We left the cemetery and headed for Trier, Germany. Trier is a mere thirty minutes from this area and we thought we should show our son some of what it has to offer. Trier is a city that is divided by the Moselle River which runs through the region. Down by the water you can find some lovely restaurants and shops, places where you can rent a boat or pay for ferry rides. To get to the main part of the city you have to drive down a long winding road and drive across a very long bridge. Parking fees here are relatively inexpensive and there is ample parking throughout the city. Once you cross the bridge, if you take a right onto the first main street, you will be able to find the historic center of town where you can find the Porta Nigra. The Porta Nigra was built in 170 AD by the Romans who occupied this and many other areas at that time. It was the North Gate of the city and the most pristine example of Roman architecture that exists in all of Europe today. At the time it was built, it was one of four gates and together with walls between them, kept the occupants of the city safe from invaders or others who would do them harm. The other gates along with most of the outside walls were all dismantled in the middle ages with the stones and metal bits being reused for other buildings within the city. During the middle ages, the Porta Nigra was home to a hermit monk named Simeon who cared for the building and helped the locals. When Simeon died, the locals decided to turn the majority of the gate into a church and build a monastery next to it. It was kept like that for many hundreds of years until Napoleon decided to close both and wanted to tear it all down. The locals played on his love for his Roman ancestry and he made sure to restore the Porta Nigra to its original form, thus ensuring it would survive for generations to come.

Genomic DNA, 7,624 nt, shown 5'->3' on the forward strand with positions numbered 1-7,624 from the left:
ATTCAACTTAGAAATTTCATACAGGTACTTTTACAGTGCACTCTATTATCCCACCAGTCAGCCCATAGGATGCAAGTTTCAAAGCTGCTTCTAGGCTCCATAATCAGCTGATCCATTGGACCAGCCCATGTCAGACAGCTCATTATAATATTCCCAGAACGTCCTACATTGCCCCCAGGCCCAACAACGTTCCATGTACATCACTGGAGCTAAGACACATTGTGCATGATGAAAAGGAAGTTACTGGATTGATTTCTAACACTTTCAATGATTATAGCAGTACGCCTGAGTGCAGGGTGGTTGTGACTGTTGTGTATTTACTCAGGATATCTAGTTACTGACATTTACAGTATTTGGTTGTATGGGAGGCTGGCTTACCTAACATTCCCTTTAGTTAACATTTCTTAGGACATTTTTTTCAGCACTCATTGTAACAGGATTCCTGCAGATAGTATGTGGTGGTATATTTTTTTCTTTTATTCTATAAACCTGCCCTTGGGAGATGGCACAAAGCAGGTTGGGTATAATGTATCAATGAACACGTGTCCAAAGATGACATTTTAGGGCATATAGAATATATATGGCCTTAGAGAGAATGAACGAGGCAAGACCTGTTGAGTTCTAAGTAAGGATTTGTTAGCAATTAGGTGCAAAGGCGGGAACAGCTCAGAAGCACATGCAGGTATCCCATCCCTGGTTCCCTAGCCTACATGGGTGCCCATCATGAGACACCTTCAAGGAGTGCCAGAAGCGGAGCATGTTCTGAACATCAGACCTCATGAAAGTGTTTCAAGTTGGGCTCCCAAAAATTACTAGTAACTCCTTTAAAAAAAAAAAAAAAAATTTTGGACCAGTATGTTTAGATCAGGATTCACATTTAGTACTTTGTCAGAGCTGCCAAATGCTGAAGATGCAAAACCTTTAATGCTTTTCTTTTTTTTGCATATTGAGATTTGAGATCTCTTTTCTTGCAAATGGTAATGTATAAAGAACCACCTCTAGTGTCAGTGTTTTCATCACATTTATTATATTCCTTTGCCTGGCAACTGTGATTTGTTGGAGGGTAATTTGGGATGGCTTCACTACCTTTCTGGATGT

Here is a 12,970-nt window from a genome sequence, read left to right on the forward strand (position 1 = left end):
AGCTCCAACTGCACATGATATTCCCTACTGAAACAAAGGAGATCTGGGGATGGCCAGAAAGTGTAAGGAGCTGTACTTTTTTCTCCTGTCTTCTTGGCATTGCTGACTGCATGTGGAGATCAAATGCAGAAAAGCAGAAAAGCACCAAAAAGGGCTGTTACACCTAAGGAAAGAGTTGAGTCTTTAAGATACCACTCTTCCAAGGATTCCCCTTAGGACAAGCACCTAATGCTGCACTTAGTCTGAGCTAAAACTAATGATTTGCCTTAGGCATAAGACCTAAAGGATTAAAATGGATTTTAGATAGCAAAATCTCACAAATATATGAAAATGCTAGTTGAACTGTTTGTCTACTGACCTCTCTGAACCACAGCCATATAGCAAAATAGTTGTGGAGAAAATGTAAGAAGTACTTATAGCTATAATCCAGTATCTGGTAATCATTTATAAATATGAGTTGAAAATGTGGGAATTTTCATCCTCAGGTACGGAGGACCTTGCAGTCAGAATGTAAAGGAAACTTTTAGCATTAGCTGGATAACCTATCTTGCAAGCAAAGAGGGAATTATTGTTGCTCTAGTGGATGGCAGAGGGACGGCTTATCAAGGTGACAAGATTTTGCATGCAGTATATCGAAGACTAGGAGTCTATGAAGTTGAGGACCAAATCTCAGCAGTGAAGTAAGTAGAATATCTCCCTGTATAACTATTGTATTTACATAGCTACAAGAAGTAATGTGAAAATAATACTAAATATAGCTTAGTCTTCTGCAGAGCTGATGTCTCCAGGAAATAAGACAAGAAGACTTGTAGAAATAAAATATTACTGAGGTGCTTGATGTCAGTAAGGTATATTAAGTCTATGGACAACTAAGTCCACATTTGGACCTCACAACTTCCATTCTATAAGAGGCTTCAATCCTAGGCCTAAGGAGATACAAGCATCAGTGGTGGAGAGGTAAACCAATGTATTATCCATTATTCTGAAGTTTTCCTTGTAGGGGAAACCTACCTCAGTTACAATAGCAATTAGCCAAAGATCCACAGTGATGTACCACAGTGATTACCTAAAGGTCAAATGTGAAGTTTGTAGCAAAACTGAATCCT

Just a short walk from this area you will find a brand new statue dedicated to Karl Marx, the famous communist philosopher, who was born in Trier two hundred years ago. As of the time of this article, just up the street from the statue is a large museum where you we found a Karl Marx Exhibit on display. It is also possible to take a tour of the house where he grew up.

One minute from the Marx Statue, is the pedestrian area of the city where you will find hundreds of shops and many restaurants and cafes. In the middle of the pedestrian zone is a very nice mall called the Galleria Kaufhauf. There you can find every item a person could possibly need for themselves, others or their home. The prices and quality of everything here are very good and they reflect well on what you would find in a typical German household. At the very top level of this store you will find a great cafeteria with excellent prices and public bathrooms.


This area of Europe is fantastic for those who want to frugally explore historic events and sites. No matter where you go, you will find beautiful scenery, friendly locals and excellent deals for those who like to shop.